Video: Timber Creek Regional football highlights vs. Lenape High School
See the Chargers in action for coach Robert Hinson.
Coach Robert Hinson has been at the helm of Timber Creek Regional (Erial, N.J.)
for 11 years. During that time, the Chargers have played for seven state sectional championships, including the last six in a row, and have won four of them. They were state champions in: 2011, 2012, 2015 and 2016.
They were 12-0 in 2016. After a 5-5 2010 season, they've had nothing but winning seasons. Coach Hinson shares about his program's success here.
What does your program do differently from others in your league, conference or state that helped you win a state championship?
I'm not sure we do things differently, but we do have things that are done from year to year that have helped us maintain our consistency. We try to have a "hold" of our guys year-round. Of course, we have them during the season and for winter workouts, but the struggle has always been the spring.
In New Jersey, we don't have Spring Ball so we have to find a way to keep them. To address this, my assistant coaches and I coach track. We maintain a large portion of our lifting program while ensuring they're receiving their track and field event coaching. This has gotten us through the spring. In the process, we have done fairly well at major track and field meets, won multiple sectional and state track championships, and have afforded track and field athletes the opportunities to continue their post high school careers.
Other consistent elements of our program include: extensive summer practice schedule (Monday through Thursday throughout summer, no equipment), summer 7-on-7's, one-day camp tours annually and a focus on doing everything for the team.
What do you consider to be the most important aspect of your state championship?
Probably one of the most important elements/aspects of our success is the buy-in. Most coaches have the football knowledge to be successful, but it's not really all about what we know. It's about what we can have our kids learn and execute, and that comes with the buy-in. Kids have to believe in you and be willing to give you all they have.What is one piece of advice that you would give to a coach wanting to win a state championship?
Make your program something special that kids really want to be a part of. Recently, I had a kid in college call and tell me he was quitting his team. I asked him why he was quitting, and he said "Coach, I realized that I really don't love football. I just loved being a part of our program."Do you incorporate character development program within your program?
There's an organization in the area called A Few Good Men. It's attached to the Perfecting Church in the area. They use the NFL's character development curriculum and meet with the players once a month with pizza and a lesson. Also, they help to kick off the season with their area launch barbecue where they host all of the schools that participate in the program. What is the No. 1 obstacle you face in building a championship-caliber football program in your community?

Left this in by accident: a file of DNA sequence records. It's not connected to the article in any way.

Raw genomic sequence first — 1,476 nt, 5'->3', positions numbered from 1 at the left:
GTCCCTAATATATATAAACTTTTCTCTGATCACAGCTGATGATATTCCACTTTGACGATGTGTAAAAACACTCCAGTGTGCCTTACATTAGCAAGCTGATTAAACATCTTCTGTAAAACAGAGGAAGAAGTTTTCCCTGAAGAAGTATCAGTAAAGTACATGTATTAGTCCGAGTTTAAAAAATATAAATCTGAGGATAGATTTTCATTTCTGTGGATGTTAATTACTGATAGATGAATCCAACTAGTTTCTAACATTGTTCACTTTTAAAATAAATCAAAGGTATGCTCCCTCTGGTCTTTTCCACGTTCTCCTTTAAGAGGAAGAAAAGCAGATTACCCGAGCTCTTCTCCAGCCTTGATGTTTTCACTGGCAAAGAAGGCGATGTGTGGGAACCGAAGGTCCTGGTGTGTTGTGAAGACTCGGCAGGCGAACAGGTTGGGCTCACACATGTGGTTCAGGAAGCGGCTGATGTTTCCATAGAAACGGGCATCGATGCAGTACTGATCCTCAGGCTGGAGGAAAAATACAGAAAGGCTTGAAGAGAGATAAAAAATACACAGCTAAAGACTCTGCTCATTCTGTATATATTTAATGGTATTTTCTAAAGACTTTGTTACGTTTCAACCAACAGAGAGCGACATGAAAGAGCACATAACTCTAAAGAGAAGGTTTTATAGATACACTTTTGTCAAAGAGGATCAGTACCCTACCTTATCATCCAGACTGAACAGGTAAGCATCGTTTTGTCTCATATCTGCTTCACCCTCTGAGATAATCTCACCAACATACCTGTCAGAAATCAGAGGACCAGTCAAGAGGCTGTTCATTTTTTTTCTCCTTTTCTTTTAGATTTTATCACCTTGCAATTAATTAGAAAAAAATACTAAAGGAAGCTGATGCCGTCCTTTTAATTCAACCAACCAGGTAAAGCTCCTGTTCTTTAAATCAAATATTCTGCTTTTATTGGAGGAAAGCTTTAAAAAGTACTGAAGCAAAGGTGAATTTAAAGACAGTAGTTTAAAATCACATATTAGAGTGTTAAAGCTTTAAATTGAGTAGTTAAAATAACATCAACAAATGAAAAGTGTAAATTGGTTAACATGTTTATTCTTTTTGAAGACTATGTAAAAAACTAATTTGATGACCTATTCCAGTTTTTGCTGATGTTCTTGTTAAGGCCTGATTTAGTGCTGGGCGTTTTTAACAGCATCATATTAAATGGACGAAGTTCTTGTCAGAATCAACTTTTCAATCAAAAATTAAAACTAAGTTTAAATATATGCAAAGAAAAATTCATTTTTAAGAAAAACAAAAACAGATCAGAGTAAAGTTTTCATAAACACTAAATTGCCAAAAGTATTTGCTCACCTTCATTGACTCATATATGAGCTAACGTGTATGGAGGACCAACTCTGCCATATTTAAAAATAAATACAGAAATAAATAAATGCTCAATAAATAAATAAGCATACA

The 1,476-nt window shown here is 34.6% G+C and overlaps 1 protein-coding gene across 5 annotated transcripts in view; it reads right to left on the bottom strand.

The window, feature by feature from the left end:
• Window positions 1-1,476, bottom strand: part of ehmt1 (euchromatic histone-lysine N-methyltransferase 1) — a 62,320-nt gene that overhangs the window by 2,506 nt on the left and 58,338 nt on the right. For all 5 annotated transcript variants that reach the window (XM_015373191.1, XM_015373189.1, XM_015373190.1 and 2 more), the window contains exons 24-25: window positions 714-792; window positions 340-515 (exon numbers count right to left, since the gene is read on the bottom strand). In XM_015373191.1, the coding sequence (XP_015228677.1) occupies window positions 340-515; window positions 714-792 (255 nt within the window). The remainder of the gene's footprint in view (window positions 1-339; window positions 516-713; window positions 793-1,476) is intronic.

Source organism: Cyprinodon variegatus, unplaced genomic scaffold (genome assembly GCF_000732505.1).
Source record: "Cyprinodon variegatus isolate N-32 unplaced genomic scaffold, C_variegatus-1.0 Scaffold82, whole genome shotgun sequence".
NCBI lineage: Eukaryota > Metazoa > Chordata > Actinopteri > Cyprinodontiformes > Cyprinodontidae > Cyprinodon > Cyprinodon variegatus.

We generally have the support of our community. The area of concern we face at times is getting our parents involved in booster club activities, fundraising efforts and volunteerism in the program. Our parents love their kids and ensure they have what they need to be in good standing with the team, but we can always use more help when it comes to the volunteer piece of the puzzle.Who do you consider to be your main mentor in this profession and what about that coach do you try to emulate in your program?
I have several. David "Duck" Riley is one of my main mentors. As a coach, athletic director and now my boss at the Glazier Clinics, he has always put kids first and gone out of his way to help kids, whether or not they were in his program. Another one is Darrell Wilson. He gave me my first coaching job, and has remained a source of knowledge, wisdom, and advice even though he was a full-time BCS-level coach. My final mentor would be my cousin Reggie Lawrence. We are only one year apart in age, but he has always been a head coach, going all the way back to when he was the only minor who was a head coach in our summer baseball league as kids. As a football coach, he was very successful and always had the ability to have his players buy-in.Chris Fore is a veteran Head Football Coach and Athletic Director from Southern California. He consults coaches and programs nationwide through his business Eight Laces Consulting.